If you follow Sarah in Illinois on Instagram, you might have seen that some new feathered ladies joined her flock. Sarah seems to be on a quest to have all the chickens–or all the eggs in every colour possible. Read on to meet her new hens.
Back in June, my cousin Emma sent me a message with a picture of her new chicks.
In the message she said that 3 of them were Leghorns if I wanted them. I had mentioned to her over the last several months that I wanted a few Leghorns, but I didn’t want to raise them from chicks. Since she was raising some for herself she said adding a couple Leghorns wasn’t a big deal.
She sent me updates occasionally.
And two weeks ago I went to pick them up.
The 45 minute drive home was either very stressful or very relaxing because one of them laid an egg in the dog crate!
I had everything planned out for the integration into the flock. I divided the run so that the chickens could see and smell each other but not hurt each other.
Then I planned to put them in the coop inside the dog crate every evening.
Well I didn’t make the divider in the run tall enough because Blitz ran towards the chickens and scared one over the divider.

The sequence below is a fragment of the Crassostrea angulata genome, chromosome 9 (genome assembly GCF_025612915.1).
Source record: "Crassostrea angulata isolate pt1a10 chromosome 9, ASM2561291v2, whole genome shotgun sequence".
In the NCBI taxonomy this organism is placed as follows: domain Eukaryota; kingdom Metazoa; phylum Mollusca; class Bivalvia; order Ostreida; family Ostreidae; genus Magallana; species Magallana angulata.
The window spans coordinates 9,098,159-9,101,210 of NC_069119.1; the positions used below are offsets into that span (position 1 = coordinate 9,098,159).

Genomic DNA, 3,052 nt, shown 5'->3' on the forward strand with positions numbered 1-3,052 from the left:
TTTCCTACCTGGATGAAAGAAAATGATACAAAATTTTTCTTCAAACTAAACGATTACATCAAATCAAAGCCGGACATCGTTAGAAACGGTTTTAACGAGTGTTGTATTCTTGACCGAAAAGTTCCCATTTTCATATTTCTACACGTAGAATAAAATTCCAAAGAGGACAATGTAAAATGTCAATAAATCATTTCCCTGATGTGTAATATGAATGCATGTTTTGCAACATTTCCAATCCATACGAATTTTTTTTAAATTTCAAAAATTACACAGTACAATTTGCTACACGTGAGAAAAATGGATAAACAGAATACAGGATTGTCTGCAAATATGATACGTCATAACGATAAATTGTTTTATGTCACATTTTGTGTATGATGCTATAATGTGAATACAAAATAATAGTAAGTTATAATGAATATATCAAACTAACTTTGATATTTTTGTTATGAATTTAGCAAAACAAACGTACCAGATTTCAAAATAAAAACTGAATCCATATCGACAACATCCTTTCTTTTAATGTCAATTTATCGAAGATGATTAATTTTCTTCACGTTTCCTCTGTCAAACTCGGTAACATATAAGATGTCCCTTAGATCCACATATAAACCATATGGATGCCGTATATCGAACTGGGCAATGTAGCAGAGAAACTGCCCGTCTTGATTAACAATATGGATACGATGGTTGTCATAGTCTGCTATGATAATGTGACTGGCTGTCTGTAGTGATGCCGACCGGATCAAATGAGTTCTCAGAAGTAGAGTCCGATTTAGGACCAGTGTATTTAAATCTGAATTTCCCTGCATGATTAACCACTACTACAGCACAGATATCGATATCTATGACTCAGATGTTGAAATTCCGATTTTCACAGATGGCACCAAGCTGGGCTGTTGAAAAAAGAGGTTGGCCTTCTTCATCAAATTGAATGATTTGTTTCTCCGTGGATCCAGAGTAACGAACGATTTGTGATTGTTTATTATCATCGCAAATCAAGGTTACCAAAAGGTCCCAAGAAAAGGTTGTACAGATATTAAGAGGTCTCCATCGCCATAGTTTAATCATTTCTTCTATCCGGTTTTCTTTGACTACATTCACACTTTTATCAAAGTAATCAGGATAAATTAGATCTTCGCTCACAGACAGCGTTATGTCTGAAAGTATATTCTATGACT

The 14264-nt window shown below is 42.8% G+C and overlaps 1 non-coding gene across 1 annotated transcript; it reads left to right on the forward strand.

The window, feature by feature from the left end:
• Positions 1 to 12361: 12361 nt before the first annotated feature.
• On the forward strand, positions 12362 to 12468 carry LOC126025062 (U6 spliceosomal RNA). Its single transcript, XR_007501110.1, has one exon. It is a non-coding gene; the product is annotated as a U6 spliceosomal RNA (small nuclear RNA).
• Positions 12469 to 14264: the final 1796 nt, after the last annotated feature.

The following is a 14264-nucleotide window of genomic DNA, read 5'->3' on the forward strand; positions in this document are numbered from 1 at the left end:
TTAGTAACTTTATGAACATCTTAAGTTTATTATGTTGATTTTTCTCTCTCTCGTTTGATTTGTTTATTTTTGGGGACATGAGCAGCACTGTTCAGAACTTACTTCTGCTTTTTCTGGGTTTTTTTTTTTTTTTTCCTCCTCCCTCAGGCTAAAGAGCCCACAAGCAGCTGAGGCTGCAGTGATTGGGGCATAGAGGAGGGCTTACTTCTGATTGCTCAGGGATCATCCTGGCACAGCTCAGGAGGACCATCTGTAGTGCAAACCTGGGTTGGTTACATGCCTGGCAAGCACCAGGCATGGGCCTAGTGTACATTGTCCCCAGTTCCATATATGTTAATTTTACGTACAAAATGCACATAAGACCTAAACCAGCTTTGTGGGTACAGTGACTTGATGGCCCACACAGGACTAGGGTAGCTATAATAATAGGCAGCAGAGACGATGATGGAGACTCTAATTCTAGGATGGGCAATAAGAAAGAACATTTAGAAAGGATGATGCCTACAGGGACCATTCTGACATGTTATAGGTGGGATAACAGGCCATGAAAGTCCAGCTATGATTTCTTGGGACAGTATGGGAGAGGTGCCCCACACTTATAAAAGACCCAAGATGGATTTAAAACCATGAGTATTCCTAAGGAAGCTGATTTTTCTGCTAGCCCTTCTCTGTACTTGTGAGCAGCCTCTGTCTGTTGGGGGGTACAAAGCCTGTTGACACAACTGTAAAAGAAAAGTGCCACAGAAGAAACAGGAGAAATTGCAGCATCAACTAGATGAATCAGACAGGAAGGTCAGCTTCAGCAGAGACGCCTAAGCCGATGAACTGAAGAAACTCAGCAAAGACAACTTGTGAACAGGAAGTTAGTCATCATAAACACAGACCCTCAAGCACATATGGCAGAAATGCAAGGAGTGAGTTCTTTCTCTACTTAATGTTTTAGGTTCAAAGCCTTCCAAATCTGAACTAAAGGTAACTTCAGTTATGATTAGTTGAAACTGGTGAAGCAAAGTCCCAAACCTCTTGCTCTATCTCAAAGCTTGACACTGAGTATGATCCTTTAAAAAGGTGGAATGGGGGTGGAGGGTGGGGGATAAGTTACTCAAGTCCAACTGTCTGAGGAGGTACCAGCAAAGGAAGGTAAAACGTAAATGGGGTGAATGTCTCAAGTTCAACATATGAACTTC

I could have immediately grabbed it and put it back in the separate section, but I decided to wait to see how the chickens would react. So what did they do? All seven chickens ran into the coop and hid from this new smaller chicken.
I had a couple days vacation, so I made a point to go out several times a day to make sure that none of the chickens was injured.
The first night the new chickens roosted up on the dog crate opposite the roost.
After a few days they all started roosting together.
I can’t say that after two weeks all of the chickens are “friends,” but honestly the integration has gone really smoothly. I do occasionally see one chicken picking on another, but the new chickens are very fast so they spend a lot of time playing hide and seek.
And it turns out, one of the chickens is not a Leghorn. It looks like it might be an Easter Egger! Instead of yellow legs like Leghorns have:
It has grayish-green legs.
What does this mean? Well, to me absolutely nothing. I just think of it as a bonus. Easter Eggers can actually lay almost any color egg depending on what they have been bred with, so for me it is like waiting for Christmas morning to see what happens. The two Leghorns have been laying tiny little pure white eggs. As they get older the eggs will get bigger.
Two years ago I thought I would like to raise chickens and started with 4. I now have 10 and I can’t say that I’m done. I’m thinking next I will add Araucana–they lay blue eggs! 😉
Chickens seem to work out very well for you, Sarah. I’m glad to hear the birds integrated so smoothly. It’s great to see how much you enjoy your flock and their eggs. I admit, I love the idea of having Araucanas someday, so I say go for it!